Magazine article Science News

Slipping Past the Immune Centurions

Magazine article Science News

Slipping Past the Immune Centurions

Article excerpt

The cells of the immune system, like gallant warriors, protect the body from foreign invaders. Yet these cells appear to grant a special privilege to some tissues. Testes, eyes, and even the brain appear to slip quietly past the body's guardians.

These immune-privileged tissues can be transplanted from one individual to another without rejection, even among unrelated donors and recipients. Conversely, the immune system permits other tissues to be transplanted into these privileged sites.

Now, a study indicates that privileged tissues may not have been granted free rein by the immune system's lymphocytes after all. Instead, the tissues appear to produce a molecule, known as Fas ligand, that kills immune cells approaching with destructive intent. This finding could someday improve transplantation outcomes and mediate self-destructive autoimmune diseases.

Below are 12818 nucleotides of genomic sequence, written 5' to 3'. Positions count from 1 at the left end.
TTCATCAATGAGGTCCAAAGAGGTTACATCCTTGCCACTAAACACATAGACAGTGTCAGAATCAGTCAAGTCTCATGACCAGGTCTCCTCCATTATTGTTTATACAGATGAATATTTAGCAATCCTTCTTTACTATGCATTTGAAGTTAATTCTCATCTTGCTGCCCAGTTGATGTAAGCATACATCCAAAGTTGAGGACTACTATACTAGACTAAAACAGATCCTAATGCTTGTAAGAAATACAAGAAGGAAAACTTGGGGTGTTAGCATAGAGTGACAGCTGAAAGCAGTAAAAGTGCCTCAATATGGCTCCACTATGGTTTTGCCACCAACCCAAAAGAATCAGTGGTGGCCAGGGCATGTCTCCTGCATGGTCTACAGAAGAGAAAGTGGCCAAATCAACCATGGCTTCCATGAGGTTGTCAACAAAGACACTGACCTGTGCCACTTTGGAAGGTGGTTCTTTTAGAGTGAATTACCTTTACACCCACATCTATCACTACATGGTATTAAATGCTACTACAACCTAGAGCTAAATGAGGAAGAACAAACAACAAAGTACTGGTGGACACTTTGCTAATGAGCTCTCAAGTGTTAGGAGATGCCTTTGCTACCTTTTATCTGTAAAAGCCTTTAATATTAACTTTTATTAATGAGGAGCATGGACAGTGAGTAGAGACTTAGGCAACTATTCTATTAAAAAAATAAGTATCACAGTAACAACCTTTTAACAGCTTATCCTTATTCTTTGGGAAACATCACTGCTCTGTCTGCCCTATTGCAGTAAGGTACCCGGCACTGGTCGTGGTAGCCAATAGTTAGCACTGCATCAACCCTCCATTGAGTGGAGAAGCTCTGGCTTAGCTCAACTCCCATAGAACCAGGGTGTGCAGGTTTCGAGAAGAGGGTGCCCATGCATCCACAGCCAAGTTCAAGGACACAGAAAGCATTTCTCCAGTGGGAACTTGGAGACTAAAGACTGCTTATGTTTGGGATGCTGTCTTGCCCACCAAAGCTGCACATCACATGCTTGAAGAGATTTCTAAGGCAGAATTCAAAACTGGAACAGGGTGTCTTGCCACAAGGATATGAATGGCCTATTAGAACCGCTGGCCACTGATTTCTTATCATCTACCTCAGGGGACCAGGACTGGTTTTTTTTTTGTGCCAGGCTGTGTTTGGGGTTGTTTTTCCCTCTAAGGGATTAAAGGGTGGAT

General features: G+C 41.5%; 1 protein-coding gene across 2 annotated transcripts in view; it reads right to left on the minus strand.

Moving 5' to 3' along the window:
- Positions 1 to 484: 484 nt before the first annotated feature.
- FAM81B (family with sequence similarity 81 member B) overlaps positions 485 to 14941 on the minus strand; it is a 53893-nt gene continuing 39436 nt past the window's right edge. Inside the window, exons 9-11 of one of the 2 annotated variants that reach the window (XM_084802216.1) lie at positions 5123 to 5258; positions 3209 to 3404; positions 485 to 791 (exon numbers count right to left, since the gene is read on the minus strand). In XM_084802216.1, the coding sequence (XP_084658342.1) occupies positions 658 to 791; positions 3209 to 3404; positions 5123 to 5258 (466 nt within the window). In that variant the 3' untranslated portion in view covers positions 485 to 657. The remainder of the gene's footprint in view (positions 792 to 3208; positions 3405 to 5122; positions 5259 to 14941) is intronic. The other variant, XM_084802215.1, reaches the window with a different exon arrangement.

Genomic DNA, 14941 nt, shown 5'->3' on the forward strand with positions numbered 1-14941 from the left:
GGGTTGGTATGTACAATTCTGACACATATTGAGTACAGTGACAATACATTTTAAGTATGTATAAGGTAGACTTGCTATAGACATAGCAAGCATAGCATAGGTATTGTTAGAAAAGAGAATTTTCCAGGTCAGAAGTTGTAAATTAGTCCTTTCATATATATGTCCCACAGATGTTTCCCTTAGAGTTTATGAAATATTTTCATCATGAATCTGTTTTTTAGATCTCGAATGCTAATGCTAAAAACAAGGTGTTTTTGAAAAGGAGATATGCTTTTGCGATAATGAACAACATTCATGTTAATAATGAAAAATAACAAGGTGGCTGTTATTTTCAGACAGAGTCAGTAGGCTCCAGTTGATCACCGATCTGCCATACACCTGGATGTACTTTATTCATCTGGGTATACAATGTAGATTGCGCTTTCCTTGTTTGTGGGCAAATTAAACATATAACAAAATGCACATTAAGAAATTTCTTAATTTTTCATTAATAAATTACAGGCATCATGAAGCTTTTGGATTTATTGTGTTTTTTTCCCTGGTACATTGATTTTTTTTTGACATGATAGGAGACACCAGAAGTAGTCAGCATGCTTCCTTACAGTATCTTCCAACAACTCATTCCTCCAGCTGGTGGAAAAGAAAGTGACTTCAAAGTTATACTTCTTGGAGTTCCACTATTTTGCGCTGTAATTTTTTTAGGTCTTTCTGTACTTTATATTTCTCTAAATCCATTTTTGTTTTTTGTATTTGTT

"This is a highly specific immune suppression," says study author Richard C. Duke of the University of Colorado School of Medicine in Denver. "And if the cells [of a transplanted organ] express Fas ligand, it is protected from the immune system."

When lymphocytes become activated during an immune response, whether to a virus, bacterium, or transplanted organ, they manufacture a large number of molecules known as Fas and imbed them into their cell surfaces. When these Fas molecules encounter a Fas ligand on another lymphocyte, it triggers a process called apoptosis, which leads the Fas-carrying lymphocytes to commit suicide. …

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